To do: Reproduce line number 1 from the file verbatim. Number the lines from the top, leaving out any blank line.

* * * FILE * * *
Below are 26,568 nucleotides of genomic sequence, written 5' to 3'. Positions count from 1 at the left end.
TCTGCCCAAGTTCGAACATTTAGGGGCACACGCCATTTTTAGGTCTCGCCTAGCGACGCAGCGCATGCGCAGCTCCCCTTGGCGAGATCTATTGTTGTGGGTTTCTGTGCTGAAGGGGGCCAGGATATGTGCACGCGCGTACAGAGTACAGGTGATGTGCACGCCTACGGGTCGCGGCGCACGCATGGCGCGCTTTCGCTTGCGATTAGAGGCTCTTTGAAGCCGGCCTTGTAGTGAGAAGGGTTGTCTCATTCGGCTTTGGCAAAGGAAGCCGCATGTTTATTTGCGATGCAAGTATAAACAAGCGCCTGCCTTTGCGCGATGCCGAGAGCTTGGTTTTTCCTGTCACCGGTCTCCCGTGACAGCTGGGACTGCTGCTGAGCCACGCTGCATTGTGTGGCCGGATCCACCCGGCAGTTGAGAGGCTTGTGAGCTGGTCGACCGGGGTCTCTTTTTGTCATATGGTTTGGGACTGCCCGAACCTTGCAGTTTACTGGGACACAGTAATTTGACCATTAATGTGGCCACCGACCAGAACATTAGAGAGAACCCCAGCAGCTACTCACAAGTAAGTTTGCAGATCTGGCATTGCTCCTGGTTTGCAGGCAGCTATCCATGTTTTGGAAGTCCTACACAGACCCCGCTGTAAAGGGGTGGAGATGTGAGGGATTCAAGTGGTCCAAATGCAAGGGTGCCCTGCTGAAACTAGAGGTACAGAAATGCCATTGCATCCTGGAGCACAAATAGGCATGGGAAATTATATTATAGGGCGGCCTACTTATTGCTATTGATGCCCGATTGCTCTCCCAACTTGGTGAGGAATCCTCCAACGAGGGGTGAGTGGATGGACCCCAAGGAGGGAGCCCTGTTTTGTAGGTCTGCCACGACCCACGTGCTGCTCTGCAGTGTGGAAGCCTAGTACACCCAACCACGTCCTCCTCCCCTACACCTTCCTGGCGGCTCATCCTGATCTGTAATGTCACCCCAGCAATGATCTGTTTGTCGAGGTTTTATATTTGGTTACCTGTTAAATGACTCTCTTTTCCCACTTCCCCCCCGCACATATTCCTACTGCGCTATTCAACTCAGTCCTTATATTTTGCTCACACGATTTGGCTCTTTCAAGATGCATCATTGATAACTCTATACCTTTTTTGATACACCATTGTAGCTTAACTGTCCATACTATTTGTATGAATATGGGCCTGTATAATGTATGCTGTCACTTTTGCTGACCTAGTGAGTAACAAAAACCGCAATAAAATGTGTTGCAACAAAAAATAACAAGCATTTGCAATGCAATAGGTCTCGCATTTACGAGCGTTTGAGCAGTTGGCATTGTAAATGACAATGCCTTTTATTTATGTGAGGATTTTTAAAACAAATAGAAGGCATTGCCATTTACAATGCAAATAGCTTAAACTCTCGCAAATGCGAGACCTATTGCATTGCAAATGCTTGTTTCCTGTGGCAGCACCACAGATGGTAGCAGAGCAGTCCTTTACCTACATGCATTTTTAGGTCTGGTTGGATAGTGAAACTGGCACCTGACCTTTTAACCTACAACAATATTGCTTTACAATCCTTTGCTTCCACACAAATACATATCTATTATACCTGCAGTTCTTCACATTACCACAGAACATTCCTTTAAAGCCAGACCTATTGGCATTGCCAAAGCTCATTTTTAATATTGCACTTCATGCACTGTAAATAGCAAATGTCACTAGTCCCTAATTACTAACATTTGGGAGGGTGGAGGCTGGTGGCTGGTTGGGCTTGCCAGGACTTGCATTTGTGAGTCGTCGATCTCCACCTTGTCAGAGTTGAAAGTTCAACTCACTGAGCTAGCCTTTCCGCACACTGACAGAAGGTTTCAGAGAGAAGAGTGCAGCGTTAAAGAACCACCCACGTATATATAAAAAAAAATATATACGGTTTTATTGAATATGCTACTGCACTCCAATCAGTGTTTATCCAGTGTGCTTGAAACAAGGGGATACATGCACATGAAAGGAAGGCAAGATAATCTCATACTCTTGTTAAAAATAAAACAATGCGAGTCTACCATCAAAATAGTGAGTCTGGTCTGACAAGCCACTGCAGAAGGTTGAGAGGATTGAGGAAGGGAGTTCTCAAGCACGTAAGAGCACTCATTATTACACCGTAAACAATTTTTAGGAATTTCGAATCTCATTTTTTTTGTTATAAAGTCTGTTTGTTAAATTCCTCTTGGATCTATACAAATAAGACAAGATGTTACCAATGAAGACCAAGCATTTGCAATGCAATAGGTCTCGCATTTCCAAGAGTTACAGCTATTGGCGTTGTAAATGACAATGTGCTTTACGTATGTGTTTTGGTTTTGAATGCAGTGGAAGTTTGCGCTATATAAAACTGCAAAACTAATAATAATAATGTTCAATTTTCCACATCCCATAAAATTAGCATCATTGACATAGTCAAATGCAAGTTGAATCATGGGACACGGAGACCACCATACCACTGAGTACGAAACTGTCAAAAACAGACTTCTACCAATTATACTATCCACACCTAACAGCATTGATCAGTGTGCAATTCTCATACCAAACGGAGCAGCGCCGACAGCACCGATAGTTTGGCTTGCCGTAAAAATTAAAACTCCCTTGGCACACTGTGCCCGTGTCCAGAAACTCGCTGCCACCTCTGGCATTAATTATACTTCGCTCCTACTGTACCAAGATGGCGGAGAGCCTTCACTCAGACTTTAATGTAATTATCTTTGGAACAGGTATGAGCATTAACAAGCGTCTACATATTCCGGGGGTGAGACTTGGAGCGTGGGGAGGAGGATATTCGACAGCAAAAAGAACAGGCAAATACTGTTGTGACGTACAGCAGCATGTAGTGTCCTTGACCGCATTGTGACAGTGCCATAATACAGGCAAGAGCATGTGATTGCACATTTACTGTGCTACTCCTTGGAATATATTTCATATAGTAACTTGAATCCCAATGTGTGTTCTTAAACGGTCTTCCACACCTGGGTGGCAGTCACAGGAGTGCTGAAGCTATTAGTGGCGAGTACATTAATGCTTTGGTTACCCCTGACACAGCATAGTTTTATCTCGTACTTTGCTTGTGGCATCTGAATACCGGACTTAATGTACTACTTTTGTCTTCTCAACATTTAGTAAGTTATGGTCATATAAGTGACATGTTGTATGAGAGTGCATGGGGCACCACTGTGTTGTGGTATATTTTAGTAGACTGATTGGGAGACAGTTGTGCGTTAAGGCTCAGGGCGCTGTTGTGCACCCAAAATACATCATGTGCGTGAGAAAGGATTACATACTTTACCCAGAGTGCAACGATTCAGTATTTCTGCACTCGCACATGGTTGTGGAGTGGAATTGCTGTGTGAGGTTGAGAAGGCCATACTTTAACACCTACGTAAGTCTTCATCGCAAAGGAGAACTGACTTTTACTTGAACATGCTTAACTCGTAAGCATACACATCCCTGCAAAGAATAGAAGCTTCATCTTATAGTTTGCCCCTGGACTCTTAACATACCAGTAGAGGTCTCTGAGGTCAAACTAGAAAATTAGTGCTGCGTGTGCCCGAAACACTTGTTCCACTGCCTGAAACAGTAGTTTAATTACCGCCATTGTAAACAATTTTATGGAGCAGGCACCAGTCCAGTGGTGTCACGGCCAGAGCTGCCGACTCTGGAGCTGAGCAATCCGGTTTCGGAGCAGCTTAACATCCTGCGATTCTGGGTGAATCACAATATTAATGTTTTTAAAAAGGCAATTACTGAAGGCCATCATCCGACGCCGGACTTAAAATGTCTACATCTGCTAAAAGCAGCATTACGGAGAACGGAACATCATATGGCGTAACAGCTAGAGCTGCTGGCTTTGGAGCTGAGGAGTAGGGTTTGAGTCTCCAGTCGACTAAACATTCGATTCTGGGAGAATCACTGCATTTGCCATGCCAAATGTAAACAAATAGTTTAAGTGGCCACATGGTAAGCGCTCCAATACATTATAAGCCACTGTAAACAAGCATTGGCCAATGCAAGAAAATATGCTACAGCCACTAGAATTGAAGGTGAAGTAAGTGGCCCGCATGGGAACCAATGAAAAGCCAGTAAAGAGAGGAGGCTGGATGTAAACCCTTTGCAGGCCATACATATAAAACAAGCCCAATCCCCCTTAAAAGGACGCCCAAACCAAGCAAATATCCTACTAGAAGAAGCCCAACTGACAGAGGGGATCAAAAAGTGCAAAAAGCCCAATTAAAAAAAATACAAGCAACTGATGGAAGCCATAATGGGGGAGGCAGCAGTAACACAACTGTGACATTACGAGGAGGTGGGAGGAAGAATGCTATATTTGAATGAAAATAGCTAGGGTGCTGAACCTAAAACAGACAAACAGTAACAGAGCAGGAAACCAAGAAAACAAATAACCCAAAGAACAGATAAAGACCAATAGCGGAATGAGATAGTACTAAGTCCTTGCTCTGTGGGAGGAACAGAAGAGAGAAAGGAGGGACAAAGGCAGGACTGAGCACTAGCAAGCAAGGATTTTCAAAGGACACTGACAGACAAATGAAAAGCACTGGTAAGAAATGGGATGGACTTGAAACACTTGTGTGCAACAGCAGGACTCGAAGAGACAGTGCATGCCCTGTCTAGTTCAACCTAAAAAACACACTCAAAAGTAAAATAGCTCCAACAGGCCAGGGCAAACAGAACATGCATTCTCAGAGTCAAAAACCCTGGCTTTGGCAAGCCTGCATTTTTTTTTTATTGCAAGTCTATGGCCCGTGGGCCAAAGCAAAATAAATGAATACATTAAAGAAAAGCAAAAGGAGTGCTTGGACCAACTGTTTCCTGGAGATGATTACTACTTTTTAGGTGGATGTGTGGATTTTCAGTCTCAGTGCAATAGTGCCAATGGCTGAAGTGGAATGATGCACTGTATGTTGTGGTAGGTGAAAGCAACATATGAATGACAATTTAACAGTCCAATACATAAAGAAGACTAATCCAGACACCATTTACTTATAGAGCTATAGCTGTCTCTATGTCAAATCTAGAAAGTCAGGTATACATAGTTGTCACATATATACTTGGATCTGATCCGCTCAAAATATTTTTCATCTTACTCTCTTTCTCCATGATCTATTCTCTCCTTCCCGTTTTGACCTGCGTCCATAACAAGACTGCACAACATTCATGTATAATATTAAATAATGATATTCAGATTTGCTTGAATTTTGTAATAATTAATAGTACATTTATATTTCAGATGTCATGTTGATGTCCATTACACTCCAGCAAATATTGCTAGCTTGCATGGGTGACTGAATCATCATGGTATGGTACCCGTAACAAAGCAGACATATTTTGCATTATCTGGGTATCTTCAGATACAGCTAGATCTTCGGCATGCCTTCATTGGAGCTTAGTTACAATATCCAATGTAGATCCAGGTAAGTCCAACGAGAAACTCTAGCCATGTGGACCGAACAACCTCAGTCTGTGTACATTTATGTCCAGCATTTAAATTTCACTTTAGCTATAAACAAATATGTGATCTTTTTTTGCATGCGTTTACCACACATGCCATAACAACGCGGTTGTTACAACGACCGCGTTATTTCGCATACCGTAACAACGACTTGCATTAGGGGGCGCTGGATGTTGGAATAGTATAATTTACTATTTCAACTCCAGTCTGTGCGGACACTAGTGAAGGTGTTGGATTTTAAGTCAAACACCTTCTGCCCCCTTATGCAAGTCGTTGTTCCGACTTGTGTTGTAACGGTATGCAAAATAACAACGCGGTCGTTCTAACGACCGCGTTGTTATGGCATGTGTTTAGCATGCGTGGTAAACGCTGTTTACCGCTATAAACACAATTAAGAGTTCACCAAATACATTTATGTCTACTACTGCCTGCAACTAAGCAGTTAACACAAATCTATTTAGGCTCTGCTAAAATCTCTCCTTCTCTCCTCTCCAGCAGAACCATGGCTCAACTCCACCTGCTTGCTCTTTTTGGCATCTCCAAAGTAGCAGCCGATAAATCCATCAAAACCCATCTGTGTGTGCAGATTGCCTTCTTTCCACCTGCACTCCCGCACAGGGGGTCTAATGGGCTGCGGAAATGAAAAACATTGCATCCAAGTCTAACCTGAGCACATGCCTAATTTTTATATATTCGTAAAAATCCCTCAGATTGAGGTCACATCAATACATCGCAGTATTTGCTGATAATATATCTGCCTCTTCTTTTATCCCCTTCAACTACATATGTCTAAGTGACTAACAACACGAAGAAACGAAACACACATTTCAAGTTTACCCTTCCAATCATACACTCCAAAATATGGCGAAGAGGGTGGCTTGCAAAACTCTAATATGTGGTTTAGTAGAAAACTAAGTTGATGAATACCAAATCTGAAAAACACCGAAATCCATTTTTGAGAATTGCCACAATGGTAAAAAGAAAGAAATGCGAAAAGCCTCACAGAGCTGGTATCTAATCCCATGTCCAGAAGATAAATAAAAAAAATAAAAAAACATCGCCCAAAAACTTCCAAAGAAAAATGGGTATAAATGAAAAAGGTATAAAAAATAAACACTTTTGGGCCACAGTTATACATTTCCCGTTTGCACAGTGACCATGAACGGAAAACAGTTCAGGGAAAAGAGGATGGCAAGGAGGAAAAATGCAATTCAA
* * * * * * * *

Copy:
Below are 26,568 nucleotides of genomic sequence, written 5' to 3'. Positions count from 1 at the left end.